Along the coast, seafood remains king, and ending your Virginia holiday without sampling some of the bounty of Chesapeake Bay would be almost unforgivable. Clams, scallops, oysters, and all sorts of fish, from haddock to shad, appear on menus all around the state's coastal areas. A can't-miss local specialty comes in the form of the region's famous blue crabs; try them served up in a variety of delicious ways, including in crab cakes, served with and dipped in a side of butter, or even pan-fried whole during the soft-shell season. Top off your seafood with a liberal dosage of "Old Bay" seasoning, a brand of spice mixture that holds almost legendary status in this part of the United States
If you include the verdant Shenandoah Valley
on your Virginia itinerary, be sure to indulge in the region's poultry, as the turkey and chicken dishes, including stews, pies, and roasts, are top-notch. Often times, this succulent meat is served with or followed by Shenandoah Valley apples, known as some of the state's, and the country's, best.
For dessert, chow down on marble cake, colonial-era favorite mixing dark and light batter, or enjoy a shoofly pie, a rich molasses treat also from the Shenandoah Valley. Fried and simmered peaches are also a delectable option. You can wash down your tasty meal with a nice glass of renowned Virginia wine, produced with particular acclaim in the northern part of the state, or a bottle of hard cider produced from those famous apples.
Shopping in Virginia
Shopping districts in Richmond
, Newport News, Norfolk
, and other large cities boasts plenty of well-known brands and stores, from fashion retailers to grocery chains. The state also features a number of outlet malls and shopping centers, like Williamsburg Premium Outlets
and Leesburg Corner Premium Outlets
. For a standalone shopping mall, consider Lynnhaven Mall
, Fairfax Mall, and the Virginia Center Commons.
You'll find while sightseeing in Virginia that the state's towns and urban centers also offer countless specialty stores, along with tons of craft shops and local galleries. The venerable Williamsburg Pottery
is perhaps one of the best-known, but Charlottesville
, Arlington, Alexandria, Lynchburg
, and Luray all feature gift shops and craft stores of their own. Williamsburg itself is a fantastic place to pick up some colonial-themed souvenirs, and features scores of charming galleries and period shops hawking all sorts of interesting antiques and keepsakes.
Know Before You Go on a Trip to Virginia
History of Virginia
The territory of modern-day Virginia was long occupied by Algonquian-speaking Native American tribes, many of which consolidated into a federation under the leadership of Chief Powhatan in the late 16th century. During this same period, Queen Elizabeth I of England granted a charter for a permanent settlement in the New World, culminating in the establishment of Jamestown in 1607. In honor of the "Virgin Queen," the colony was named Virginia. After a few hardscrabble decades, the first African servants and slaves arrived in the colony. England's territory grew, and European towns rose up out of the coastal swamps. To learn more about this historical period, add Colonial Williamsburg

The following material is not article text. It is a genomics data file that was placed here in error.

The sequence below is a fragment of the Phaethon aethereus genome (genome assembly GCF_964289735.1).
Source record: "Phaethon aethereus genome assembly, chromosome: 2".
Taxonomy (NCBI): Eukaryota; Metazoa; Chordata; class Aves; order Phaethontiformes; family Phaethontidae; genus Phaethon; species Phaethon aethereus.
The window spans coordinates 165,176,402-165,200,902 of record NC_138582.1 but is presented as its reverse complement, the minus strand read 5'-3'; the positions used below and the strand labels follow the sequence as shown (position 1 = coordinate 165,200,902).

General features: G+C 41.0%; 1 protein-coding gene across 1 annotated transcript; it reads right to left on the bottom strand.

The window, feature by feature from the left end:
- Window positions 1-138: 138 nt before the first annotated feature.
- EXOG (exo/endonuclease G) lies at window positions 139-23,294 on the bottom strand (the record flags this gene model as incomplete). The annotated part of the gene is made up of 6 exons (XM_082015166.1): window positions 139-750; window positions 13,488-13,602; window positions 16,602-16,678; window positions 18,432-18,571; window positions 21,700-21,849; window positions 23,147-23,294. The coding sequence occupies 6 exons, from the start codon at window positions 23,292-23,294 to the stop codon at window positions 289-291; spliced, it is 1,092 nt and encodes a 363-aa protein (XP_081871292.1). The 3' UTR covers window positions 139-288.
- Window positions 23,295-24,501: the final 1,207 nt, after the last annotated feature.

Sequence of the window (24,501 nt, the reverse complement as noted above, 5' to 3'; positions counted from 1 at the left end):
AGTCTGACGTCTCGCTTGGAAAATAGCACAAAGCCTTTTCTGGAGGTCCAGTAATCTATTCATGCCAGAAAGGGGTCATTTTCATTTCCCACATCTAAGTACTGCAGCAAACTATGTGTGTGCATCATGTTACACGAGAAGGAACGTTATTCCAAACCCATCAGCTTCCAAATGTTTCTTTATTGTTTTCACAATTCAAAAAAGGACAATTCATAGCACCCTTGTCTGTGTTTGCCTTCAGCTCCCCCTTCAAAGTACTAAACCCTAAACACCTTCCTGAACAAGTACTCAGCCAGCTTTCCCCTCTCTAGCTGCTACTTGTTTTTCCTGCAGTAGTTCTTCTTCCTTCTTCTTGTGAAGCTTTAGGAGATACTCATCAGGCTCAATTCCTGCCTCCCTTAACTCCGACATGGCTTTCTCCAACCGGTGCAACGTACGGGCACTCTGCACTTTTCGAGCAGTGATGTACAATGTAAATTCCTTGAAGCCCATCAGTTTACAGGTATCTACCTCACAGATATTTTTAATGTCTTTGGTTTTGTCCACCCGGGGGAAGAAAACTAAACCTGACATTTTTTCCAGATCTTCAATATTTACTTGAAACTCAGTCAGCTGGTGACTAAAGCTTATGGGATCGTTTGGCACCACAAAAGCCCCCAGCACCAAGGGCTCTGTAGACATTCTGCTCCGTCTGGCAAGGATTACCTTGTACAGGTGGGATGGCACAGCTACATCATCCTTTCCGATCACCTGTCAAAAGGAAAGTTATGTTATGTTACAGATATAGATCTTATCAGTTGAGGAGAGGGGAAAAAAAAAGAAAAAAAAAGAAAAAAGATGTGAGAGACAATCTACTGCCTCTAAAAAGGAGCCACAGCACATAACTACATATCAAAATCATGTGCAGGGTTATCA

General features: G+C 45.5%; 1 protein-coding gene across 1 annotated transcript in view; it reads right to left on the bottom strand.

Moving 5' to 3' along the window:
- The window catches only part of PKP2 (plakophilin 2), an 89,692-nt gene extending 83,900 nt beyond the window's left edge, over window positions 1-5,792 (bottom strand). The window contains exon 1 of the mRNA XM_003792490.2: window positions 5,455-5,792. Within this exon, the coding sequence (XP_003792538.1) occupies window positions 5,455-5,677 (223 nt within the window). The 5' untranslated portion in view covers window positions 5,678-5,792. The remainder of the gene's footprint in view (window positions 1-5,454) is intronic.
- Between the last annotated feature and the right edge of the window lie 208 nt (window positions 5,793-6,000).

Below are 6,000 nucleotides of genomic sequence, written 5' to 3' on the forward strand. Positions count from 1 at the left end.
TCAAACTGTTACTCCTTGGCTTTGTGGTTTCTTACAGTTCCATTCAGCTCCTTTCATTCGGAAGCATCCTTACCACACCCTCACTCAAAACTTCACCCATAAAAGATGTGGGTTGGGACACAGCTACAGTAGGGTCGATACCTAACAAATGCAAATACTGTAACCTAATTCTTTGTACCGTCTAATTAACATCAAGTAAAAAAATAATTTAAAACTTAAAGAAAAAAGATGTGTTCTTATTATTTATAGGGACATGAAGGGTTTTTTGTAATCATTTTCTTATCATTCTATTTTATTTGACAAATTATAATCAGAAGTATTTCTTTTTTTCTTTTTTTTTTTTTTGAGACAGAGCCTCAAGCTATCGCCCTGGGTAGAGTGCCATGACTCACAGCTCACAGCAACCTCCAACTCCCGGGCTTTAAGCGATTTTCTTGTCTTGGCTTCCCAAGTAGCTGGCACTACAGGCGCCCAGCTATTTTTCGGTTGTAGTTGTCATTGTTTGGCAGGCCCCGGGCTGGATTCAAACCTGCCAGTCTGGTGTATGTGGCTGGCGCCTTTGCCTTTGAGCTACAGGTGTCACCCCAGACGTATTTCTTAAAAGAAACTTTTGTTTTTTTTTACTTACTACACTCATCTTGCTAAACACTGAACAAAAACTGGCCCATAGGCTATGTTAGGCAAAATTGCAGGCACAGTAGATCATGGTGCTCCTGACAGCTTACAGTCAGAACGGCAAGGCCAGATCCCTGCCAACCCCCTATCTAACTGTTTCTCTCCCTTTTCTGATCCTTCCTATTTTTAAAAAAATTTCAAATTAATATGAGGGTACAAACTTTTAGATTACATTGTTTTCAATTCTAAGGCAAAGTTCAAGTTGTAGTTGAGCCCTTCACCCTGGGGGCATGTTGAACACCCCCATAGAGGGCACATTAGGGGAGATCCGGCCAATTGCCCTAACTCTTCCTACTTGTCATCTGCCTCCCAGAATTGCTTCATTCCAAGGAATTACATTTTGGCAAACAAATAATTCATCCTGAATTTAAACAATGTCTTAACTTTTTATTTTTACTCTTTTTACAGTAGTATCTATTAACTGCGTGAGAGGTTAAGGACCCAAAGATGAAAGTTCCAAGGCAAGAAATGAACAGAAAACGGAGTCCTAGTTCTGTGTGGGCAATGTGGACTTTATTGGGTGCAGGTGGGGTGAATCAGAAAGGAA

to your Virginia itinerary.
The years that followed saw the Native Americans lose much of their land both by force and by agreement with the expanding European colonists. In 1699, the colonial capital moved to Williamsburg, which became an epicenter of English rule in the New World. Leading up to the move, in 1693 authorities founded the renowned College of William & Mary
--America's second-oldest university. In 1732, the shores of Chesapeake Bay saw the birth of a man who would rise to become one of Britain's, and later America's, greatest generals and the first president of a new nation--George Washington. Pay a visit to Washington's ancestral home by visiting Mount Vernon
During the 18th century tensions rose between Great Britain and the New World colonies. Virginians, including famed figured like Patrick Henry, took up the cause of resistance to unfair British laws and, later, independence. Virginia joined the colonial Continental Congress, and declared its independence in 1776, becoming one of the newborn country's original 13 states. As the Revolutionary War raged across the eastern seaboard, the capital moved to Richmond to better protect it from a British naval attack. In 1781, General George Washington and his French allies struck a killing blow to British rule in America, forcing the surrender of British General Cornwallis after the Siege of Yorktown. Stop by the American Revolution Museum at Yorktown
to get a glimpse of the battle's monumental importance.
As the nation fragmented during the first half of the 19th century over the issue of slavery, plantation- and slave-based Virginia was on the front line of the debate. The state seceded from the United States and joined the rebellious Confederate States of America in April of 1861. Many major battles of the bloody American Civil War took place upon Virginian soil, many of them involving the famed Army of Northern Virginia, commanded by native son Robert E. Lee. One of the first, the 1861 Battle of Manassas saw Stonewall Jackson and other Southern leaders send the Union army home in disarray, shattering the belief that this would be a quick and simple war. Fierce struggles also took place at Fredericksburg, Spotsylvania, and Petersburg in the following four years. Make sure to visit Manassas National Battlefield Park
or Fredericksburg and Spotsylvania National Military Park